Most of the deaths that result from underage drinking are not traffic-related, warns Mothers Against Drunk Driving (MADD).

Approximately 4,700 kids die each year because of underage alcohol use, according to the Substance Abuse and Mental Health Services Administration (SAMSHA), and 68% of those deaths are not related to traffic accidents, the new analysis revealed.

SAMHSA said in a previous report that over a quarter of the U.S. population who are under 21 (the legal drinking age) are consuming alcohol anyway. Although there has been progress made in lowering the degree of underage drinking recently, the rates of underage are still considerably high, they explained.

This demonstrates the significance of preventing kids from drinking, even if they are not driving.

The experts used data from 2010 taken from:

  • the Centers for Disease Control and Prevention (CDC)
  • the National Highway Traffic Safety Administration (NHTSA)
  • the Federal Bureau of Investigation (FBI)

MADD discovered that 32% of all deaths associated with underage alcohol use among 15 to 20 year olds were traffic-related.

Sixty-eight percent of deaths related to underage drinking were other fatal events, including:

  • homicides – 30%
  • suicides – 14%
  • alcohol poisonings – 9%
  • other causes of death – 15%

MADD National President Jan Withers, explained:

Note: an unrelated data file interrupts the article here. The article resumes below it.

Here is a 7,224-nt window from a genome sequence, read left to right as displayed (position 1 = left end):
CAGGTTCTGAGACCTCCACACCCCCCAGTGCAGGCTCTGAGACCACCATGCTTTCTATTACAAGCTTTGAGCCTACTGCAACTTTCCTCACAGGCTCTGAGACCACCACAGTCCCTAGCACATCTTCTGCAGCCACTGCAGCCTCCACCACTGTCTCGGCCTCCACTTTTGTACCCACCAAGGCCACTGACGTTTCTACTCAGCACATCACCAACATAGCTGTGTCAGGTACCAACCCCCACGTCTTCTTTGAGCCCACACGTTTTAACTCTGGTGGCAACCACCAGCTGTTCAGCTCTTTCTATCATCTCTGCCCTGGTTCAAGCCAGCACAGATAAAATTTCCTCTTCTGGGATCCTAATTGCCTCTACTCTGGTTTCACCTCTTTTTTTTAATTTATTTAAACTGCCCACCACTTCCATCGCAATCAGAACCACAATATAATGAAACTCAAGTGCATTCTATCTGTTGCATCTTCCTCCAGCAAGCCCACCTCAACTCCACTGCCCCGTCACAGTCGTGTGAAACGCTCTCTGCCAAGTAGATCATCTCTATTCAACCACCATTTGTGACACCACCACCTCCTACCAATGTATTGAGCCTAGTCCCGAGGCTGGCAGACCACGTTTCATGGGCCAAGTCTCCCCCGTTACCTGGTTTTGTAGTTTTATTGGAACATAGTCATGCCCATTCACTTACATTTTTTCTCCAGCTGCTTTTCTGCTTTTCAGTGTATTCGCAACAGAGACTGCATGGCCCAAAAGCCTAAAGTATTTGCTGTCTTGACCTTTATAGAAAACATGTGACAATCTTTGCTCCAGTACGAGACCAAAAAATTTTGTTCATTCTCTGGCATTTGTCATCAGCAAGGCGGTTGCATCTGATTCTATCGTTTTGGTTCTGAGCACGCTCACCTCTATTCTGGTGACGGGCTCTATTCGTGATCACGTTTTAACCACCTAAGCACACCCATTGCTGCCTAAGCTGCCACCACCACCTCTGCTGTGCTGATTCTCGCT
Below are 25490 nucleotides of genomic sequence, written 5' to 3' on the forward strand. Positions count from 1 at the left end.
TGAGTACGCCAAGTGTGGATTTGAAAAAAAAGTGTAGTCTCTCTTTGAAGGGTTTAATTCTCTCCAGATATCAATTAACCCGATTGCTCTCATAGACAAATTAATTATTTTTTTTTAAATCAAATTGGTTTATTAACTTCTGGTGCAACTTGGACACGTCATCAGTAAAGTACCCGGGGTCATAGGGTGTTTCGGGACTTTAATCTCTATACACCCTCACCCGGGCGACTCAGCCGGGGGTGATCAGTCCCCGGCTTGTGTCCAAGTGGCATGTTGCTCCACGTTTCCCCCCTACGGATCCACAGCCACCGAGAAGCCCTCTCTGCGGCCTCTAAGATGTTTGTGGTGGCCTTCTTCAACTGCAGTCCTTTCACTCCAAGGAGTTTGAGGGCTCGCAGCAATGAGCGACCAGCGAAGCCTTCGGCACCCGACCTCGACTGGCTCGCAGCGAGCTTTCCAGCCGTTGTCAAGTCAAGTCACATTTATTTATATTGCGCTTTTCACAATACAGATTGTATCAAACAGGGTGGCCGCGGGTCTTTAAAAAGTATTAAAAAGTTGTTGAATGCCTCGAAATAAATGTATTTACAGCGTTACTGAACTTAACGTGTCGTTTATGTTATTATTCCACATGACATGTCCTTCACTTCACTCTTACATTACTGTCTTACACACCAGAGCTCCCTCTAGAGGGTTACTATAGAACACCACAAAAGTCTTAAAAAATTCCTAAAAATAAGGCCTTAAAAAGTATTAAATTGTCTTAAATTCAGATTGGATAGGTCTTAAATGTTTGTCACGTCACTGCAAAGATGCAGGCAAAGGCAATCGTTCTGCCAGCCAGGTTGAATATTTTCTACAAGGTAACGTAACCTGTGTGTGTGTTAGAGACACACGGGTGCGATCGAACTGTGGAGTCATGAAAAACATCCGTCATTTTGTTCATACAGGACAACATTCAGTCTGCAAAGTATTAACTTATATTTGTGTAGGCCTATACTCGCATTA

“These data show that taking away the keys truly does not take away all of the risks when it comes to underage drinking. MADD hopes this information will inspire parents to have ongoing conversations with their kids about the dangers of drinking alcohol before age 21, especially since we know that a majority of kids say their parents are the biggest influence on their decisions about alcohol.”

MADD as well as National Presenting Sponsor Nationwide Insurance are persuading families to connect on PowerTalk 21 day – the national day on April 21st for parents to address alcohol use to their kids. They also encourage them to use the Power of Parents® handbook to show them how to talk about it.

Bill Windsor, Nationwide Insurance Associate Vice President of Consumer Safety, concluded:

“Parents who think their children are safe because they have agreed not to drink and drive are actually only preventing about a third of the risks associated with underage drinking.

MADD and Nationwide have partnered to help raise awareness about how alcohol is affecting our society as a whole in an effort to prevent the needless deaths and injuries associated with underage drinking.”

A previous report published in the Journal of Adolescent Health showed that the involvement of parents can help prevent children from underage drinking. The study revealed that adolescents are at increased risk to binge drink if their parents or friends’ parents provide alcohol at their home for a party.

Written by Sarah Glynn